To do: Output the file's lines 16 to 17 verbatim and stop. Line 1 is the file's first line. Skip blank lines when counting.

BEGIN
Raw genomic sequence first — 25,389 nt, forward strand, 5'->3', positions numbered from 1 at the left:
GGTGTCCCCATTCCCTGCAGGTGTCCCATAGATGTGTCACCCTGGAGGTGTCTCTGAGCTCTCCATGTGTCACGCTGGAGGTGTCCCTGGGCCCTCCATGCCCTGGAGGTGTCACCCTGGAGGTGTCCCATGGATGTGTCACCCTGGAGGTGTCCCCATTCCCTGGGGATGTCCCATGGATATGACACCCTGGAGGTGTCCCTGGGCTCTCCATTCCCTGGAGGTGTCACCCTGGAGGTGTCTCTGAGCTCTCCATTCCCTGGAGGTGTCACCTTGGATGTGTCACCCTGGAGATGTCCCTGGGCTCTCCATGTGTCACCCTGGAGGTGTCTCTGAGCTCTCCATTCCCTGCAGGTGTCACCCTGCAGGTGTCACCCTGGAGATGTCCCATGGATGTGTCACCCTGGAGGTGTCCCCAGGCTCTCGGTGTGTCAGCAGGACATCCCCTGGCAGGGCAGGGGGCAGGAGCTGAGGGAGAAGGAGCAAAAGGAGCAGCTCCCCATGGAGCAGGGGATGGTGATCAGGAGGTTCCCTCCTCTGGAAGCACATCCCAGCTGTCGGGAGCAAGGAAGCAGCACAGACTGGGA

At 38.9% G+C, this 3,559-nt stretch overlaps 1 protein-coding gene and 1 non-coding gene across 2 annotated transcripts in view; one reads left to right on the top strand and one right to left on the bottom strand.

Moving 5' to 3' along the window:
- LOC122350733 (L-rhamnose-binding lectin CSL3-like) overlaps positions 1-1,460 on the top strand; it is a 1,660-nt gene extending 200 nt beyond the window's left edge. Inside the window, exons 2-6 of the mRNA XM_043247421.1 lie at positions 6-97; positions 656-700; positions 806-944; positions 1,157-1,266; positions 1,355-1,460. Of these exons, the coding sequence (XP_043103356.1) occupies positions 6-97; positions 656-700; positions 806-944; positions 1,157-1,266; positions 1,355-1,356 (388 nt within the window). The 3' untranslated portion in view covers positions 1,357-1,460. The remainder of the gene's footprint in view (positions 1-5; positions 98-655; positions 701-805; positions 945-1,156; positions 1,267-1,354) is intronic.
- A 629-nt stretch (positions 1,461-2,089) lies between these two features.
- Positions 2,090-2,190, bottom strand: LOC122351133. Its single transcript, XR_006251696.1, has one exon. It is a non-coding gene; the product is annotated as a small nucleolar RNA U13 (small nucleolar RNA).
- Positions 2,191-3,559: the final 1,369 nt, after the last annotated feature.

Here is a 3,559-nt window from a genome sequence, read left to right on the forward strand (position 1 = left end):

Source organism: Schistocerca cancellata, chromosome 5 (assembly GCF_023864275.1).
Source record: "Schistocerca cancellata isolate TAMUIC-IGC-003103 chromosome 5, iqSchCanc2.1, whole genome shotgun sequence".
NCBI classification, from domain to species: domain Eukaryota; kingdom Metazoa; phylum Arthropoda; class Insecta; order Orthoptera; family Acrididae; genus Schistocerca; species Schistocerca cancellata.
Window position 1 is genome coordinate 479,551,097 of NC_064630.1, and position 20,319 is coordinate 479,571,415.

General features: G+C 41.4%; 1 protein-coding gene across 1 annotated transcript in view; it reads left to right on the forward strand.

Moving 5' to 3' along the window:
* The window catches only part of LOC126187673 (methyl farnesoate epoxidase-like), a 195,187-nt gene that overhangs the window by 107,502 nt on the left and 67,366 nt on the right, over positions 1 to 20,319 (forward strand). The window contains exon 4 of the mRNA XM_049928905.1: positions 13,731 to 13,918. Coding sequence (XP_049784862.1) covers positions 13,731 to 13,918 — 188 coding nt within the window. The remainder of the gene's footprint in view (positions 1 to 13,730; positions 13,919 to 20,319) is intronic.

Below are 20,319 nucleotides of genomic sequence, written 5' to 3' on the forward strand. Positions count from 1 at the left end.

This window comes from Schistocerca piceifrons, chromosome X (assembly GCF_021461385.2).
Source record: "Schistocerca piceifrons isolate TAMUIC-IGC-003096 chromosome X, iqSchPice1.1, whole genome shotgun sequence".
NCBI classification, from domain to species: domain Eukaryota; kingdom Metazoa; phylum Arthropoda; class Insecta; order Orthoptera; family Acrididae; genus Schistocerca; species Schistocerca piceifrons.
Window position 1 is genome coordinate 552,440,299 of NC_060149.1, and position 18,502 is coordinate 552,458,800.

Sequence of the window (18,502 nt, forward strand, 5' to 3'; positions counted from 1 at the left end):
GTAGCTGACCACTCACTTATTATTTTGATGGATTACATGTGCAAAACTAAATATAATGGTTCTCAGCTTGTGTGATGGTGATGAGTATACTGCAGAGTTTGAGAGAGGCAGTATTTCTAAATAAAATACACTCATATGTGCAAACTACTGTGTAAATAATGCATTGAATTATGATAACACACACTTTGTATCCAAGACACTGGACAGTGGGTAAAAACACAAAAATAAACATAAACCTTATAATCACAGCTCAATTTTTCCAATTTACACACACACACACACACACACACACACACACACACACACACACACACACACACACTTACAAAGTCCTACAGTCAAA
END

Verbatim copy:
* The window catches only part of LOC126187673 (methyl farnesoate epoxidase-like), a 195,187-nt gene that overhangs the window by 107,502 nt on the left and 67,366 nt on the right, over positions 1 to 20,319 (forward strand). The window contains exon 4 of the mRNA XM_049928905.1: positions 13,731 to 13,918. Coding sequence (XP_049784862.1) covers positions 13,731 to 13,918 — 188 coding nt within the window. The remainder of the gene's footprint in view (positions 1 to 13,730; positions 13,919 to 20,319) is intronic.

Below are 20,319 nucleotides of genomic sequence, written 5' to 3' on the forward strand. Positions count from 1 at the left end.